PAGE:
“You can’t depend on your eyes, when your imagination is out of focus.” ― Mark Twain

When Shooting with Intent, we can use our Focus point and depth of field to lead the eye of the viewer, exactly where we want them to go. Again this may seem like an obvious point to make, but when we choose our focal point, we tell our viewer what is important to us. Again, there shouldn’t be any doubt as to the subject of the image.

Depth of field is simply the acceptable areas of sharpness, in front of and behind the actual point of focus. The area of sharpness usually extends one-third of the way in front, and two-thirds behind the point of focus. There are two main factors that determine the depth of field, the focal length of the lens and the aperture. For example. A Wide Angle lens (focal length less than 50mm,) with a small Aperture (Higher in number,) the larger the depth of field.

Generally I shoot wide open with a shallow depth of field, often between f2.8.and f4.  This is a personal preference, because I enjoy the Bokeh. Other photographers prefer shooting with a large depth of field.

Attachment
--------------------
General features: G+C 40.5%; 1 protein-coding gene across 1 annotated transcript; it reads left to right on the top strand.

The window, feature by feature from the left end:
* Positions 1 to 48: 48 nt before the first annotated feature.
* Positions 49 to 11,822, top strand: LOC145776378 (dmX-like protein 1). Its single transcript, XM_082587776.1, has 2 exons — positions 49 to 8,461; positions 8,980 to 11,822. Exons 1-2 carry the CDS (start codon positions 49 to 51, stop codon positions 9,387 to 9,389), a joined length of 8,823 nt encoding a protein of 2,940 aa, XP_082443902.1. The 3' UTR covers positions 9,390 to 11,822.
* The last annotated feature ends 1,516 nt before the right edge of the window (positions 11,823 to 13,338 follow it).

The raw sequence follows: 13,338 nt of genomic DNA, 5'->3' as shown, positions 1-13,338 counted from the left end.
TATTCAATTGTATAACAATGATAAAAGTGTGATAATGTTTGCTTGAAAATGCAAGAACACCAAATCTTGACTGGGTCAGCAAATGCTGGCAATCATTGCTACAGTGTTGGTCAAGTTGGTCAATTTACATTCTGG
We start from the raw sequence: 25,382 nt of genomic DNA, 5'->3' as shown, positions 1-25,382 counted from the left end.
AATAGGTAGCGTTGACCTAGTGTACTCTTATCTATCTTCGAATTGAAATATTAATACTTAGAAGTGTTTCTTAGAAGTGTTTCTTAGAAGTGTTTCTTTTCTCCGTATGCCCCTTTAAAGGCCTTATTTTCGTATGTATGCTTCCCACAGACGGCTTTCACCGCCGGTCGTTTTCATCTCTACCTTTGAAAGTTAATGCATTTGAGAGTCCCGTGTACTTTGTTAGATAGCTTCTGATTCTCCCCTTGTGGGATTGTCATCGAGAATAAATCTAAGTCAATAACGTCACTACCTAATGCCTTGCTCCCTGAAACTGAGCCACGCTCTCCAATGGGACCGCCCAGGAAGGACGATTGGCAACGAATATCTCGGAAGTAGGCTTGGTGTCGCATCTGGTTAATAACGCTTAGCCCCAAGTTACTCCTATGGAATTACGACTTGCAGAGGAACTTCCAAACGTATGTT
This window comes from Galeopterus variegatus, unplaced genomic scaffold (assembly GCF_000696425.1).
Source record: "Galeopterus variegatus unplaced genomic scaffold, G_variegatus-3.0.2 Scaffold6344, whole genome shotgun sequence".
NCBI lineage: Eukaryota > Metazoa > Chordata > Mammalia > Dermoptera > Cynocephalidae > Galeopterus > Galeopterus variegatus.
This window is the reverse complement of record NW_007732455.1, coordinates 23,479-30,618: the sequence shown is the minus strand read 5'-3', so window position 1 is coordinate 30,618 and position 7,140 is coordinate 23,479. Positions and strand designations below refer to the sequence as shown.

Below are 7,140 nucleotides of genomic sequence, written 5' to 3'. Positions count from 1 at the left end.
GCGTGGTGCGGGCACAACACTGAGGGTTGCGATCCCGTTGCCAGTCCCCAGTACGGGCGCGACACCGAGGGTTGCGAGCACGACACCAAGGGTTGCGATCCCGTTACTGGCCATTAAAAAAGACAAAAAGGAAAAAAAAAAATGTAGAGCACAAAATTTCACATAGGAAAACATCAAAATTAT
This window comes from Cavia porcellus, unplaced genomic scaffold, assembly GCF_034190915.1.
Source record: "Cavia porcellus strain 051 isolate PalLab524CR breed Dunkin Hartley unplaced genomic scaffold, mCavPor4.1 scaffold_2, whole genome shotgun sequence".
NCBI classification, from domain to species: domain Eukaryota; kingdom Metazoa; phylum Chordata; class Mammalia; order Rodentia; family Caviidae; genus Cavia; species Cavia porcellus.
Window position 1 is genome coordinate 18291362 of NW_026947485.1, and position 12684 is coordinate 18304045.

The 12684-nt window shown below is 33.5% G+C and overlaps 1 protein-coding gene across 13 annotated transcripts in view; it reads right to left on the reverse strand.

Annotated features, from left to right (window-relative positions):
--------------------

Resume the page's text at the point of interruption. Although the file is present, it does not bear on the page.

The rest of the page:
This image was taken at f2.0 on my Sony 55mm 1.8lens with the camera sitting on the table top. The image is sharp only on my subject, both the foreground and background are out of focus. I find the flare from the lights interesting.

The focal point on this image is on the globes in the foreground. I did a second exposure with the man in focus to see which I preferred. The focus in this image is more on his workshop than the man.


There is no doubt at all the Dog is the subject is here. I focused on his face, at this aperture his nose and his eye are sharp. The woman behind him is still part of the story, but it is not essential for her to be in focus. A different Depth of Field would create a completely different story.

Understanding Depth of Field is important.. Shooting wide open means that the actual focal point becomes more critical. Our eye is immediately drawn to the sharpest part of the image. If we miss the subject as our point of focus, it can be both frustrating for us and confusing to our viewer.

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What is your favourite f-stop?

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